More than 5 million teeth are knocked out each year in sports-related injuries, but many of them can be prevented by wearing a properly fitted mouthguard.
What is a mouthguard?
A mouthguard is a flexible appliance that is worn during athletic and recreational activities to prevent injuries to the mouth and face, such as split lips, broken teeth and jaw fractures.
When should I wear a mouthguard?
You should wear a mouthguard whenever there is a chance of your head making contact with another participant or a hard surface. Mouthguards should be worn when participating in such activities as basketball, softball, football, wrestling, soccer, lacrosse, rugby, hockey, martial arts and skateboarding.
What type of mouthguard is best?
There are several types of mouthguards:
• Stock: The least expensive option, these ready-made guards are bulky and don’t fit well. Because they require users to close their jaws to keep them in place, speech and breathing may be difficult. They also may lead to soreness of the jaw muscles. A stock mouthguard will not help protect the face.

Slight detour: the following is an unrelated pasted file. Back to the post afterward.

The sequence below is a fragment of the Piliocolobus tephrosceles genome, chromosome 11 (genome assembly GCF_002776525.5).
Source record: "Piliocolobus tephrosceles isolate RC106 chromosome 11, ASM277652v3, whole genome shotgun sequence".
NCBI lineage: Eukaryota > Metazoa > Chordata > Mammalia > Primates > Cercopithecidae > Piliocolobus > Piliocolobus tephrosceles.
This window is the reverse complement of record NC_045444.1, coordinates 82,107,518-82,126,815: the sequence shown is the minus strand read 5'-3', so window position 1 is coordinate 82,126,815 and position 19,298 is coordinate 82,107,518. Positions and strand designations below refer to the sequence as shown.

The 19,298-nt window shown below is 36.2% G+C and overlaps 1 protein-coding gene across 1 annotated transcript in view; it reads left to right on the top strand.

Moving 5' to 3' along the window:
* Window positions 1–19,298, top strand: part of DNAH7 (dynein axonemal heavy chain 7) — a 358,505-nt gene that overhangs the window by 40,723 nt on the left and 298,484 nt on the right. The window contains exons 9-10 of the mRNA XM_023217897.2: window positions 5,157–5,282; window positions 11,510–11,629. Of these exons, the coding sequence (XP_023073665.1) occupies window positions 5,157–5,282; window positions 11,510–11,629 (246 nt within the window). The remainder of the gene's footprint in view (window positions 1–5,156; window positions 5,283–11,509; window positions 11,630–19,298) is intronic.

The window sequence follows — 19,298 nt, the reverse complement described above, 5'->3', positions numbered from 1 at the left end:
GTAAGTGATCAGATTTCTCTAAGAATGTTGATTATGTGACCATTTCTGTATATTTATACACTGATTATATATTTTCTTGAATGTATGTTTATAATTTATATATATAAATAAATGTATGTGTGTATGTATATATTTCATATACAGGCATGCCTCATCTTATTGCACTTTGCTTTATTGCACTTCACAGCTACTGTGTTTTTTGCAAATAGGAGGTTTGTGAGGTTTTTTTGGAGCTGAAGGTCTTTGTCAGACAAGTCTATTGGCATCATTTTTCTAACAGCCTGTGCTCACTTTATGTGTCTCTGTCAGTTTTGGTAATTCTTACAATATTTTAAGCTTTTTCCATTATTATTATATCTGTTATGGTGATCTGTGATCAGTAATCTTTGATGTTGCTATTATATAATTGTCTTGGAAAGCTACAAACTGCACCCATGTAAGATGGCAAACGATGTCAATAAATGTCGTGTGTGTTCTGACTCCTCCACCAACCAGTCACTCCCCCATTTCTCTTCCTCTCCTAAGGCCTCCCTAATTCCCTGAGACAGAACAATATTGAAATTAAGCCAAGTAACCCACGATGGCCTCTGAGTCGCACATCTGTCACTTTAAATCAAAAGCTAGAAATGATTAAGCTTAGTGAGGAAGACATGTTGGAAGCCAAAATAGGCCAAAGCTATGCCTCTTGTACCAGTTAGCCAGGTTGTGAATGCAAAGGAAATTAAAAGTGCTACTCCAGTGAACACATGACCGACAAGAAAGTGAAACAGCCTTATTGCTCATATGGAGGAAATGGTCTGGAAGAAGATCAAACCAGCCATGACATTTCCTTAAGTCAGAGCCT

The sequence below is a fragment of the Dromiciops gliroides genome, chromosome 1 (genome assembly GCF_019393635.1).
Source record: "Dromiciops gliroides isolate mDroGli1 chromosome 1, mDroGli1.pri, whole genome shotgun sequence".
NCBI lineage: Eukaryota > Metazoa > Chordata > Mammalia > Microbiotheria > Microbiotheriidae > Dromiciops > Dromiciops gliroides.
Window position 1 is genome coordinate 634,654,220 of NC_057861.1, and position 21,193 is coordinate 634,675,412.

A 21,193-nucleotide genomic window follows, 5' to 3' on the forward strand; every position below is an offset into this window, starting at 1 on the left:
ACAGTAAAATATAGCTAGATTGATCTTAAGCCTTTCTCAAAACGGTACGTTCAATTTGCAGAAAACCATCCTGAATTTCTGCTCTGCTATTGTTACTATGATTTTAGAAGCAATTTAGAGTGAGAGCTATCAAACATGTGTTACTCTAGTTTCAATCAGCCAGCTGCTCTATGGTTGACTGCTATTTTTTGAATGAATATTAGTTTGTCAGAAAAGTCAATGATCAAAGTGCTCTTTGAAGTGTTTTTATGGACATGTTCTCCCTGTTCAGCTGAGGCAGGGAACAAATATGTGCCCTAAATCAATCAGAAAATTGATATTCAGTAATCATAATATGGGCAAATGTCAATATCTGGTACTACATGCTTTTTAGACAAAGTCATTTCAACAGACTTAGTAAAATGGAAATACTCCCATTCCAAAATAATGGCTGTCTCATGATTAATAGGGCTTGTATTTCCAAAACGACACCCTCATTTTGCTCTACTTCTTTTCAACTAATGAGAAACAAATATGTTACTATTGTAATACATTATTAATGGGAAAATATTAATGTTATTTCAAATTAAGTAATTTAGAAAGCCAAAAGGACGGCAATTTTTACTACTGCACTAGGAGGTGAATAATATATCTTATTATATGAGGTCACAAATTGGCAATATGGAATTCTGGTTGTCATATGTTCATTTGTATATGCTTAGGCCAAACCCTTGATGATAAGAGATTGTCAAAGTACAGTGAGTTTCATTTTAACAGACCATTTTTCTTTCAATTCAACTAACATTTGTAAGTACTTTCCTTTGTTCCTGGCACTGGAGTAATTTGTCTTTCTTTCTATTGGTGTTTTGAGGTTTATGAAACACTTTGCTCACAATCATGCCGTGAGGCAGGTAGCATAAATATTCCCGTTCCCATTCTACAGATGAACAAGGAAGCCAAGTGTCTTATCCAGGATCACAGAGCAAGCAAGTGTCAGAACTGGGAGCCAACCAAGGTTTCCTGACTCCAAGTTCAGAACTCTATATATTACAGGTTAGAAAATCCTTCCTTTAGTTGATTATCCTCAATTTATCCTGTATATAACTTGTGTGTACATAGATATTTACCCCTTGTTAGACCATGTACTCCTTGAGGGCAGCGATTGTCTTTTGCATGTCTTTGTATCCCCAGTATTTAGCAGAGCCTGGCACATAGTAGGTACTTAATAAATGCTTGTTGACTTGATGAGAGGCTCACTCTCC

• Boil-and-bite: Thermoplastic, or boil-and-bite, mouthguards are also available over the counter. This type of mouthguard is softened in hot water, placed in the mouth and shaped around the teeth using the fingers or tongue. They tend to have a loose fit and are not considered adequate protection by most dentists.
• Custom-made: Most dentists agree that a custom-made, pressure-laminated mouthguard provides the best protection. Because your dentist makes it from a model of your teeth, this type of mouthguard provides a custom fit and higher comfort level.
You should wear a mouthguard whenever there is a chance of your head making contact with another participant or a hard surface.
How should I care for my mouthguard?
• After each use, brush your mouthguard with a toothbrush and cool water.
• Keep your mouthguard in a well-ventilated plastic storage box when you’re not using it. Your dentist will provide you with a case.
• Don’t leave your mouthguard in direct sunlight or in a hot car; heat can melt your mouthguard, altering the way it fits.
• Bring your mouthguard with you when you visit your dentist for your regular checkups. Your dentist can give it a thorough cleaning and check its structure and fit.
• Call your dentist if you have any concerns about your mouthguard.
For more information about the benefits of mouthguards, talk with your general dentist.
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